The supporters of the other candidates were more of the belief that the Seimas majority requires more oversight. This was the opinion of 44.7% of G. Nausėda's and 46.4% of I. Šimonytė's voters. Respectively 33.6% and 35.9% thought that more cooperation is needed.
Economy – top priority
Among areas where the president elect is to focus most on, 34.3% of respondents noted economic development – "seeking to ensure more rapid development of the Lithuanian economy."
27.6% of respondents thought that the president elect should dedicate most attention to foreign policy, seeking the most favourable environment for Lithuanian business development.
26.1% thought that the president elect should focus on transparency, seeking for the legal system, politics and news media to rid themselves of corruption.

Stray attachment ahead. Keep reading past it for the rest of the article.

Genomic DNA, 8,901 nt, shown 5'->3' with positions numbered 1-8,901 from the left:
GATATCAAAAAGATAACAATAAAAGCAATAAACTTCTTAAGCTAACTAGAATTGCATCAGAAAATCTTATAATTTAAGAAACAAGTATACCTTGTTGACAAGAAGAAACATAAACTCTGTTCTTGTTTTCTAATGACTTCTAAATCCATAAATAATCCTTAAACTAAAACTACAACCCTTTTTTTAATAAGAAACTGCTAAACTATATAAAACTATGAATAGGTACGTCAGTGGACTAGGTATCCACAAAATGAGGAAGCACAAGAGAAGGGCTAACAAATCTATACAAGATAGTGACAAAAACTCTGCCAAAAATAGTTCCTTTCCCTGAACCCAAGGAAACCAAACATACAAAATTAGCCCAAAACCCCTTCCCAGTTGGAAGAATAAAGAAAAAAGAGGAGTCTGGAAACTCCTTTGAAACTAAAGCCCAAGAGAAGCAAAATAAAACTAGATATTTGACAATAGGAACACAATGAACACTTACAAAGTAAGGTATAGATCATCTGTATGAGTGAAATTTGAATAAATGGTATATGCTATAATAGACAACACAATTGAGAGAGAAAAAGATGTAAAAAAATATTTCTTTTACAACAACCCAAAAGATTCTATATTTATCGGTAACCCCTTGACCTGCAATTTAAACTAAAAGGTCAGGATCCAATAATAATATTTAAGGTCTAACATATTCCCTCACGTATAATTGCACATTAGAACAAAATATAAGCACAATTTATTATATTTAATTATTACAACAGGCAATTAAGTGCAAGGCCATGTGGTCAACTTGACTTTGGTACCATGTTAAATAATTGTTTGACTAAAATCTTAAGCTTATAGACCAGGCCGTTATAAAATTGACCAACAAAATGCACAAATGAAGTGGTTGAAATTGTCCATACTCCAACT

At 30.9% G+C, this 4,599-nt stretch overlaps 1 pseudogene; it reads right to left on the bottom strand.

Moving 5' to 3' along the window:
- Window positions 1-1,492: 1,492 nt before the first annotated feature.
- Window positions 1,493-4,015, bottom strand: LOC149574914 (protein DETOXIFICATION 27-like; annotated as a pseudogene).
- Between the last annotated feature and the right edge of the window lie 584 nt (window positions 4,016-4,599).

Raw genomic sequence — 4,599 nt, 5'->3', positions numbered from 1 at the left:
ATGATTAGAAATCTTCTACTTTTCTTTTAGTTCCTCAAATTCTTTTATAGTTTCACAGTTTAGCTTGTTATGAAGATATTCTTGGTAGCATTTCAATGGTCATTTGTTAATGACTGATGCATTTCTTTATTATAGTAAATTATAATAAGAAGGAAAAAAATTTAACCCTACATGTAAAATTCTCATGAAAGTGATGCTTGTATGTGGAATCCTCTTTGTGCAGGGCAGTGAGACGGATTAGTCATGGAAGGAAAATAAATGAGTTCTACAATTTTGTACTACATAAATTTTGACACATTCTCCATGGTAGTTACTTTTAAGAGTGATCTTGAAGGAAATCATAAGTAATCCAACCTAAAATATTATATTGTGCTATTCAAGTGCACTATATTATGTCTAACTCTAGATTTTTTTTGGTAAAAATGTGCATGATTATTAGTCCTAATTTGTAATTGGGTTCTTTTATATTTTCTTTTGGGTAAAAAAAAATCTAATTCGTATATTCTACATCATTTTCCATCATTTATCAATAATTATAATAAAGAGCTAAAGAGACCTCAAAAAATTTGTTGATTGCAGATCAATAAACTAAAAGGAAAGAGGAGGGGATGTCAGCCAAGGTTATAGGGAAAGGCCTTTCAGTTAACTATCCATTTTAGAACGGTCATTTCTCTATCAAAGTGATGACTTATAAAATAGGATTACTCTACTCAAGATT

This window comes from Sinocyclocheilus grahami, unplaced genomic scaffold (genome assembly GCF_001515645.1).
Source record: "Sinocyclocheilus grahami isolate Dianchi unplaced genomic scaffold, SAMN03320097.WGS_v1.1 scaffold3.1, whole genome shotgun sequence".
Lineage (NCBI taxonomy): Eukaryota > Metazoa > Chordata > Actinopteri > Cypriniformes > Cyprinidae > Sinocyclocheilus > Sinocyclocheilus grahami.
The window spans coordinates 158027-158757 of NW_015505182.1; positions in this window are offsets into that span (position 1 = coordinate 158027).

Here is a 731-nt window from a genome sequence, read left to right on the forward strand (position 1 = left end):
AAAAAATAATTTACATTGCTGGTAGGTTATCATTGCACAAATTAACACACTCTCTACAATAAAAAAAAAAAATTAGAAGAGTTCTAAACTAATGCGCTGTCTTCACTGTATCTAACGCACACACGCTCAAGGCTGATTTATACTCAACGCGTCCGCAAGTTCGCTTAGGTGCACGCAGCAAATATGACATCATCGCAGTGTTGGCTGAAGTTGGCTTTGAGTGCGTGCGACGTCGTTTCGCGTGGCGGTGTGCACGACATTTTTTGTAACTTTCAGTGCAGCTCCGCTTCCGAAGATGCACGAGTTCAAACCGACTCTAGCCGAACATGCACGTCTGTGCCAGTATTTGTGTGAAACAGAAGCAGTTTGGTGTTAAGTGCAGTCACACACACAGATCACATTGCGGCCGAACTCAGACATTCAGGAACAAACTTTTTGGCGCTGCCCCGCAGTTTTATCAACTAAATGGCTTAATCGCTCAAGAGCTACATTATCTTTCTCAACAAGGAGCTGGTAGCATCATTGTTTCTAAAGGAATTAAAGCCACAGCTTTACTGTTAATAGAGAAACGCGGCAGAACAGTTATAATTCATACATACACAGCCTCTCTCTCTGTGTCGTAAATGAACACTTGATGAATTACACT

11.9% of respondents stated that they are unsure, what the president elect should focus on.
That the economy is the key priority was particularly the expectation of G. Nausėda and S. Skvernelis' voters, respectively 40.4% and 32.6%. Among I. Šimonytė's voters, this sentiment was found among 29.1% of respondents.
A comparably large portion of I. Šimonytė's voters believe that foreign policy is most important. This was the belief of 34.5% of her supporters, while among G. Nausėda and S. Skvernelis' voters this was the belief among respectively 24.3% and 29.9% of respondents.
Transparency was a priority for 25.5% of G. Nausėda's, 26.8% of I. Šimonytė's and 26.8% of S. Skvernelis' voters.
Views on democracy differ
When evaluating the overall status of state welfare, 30.2% of respondents thought that the Lithuanian state, its economy, transparency of legal systems and democratic systems are in a decline, while a comparable number (29.5%) thought that these elements have been growing stronger or have remained unchanged (29.9%). 10.3% did not know what to answer.
When separated by candidates, a very comparable number thinks that democracy is growing stronger (31.9%) and growing weaker (32.3%). Meanwhile, 26.4% of them believe that the situation is not changing.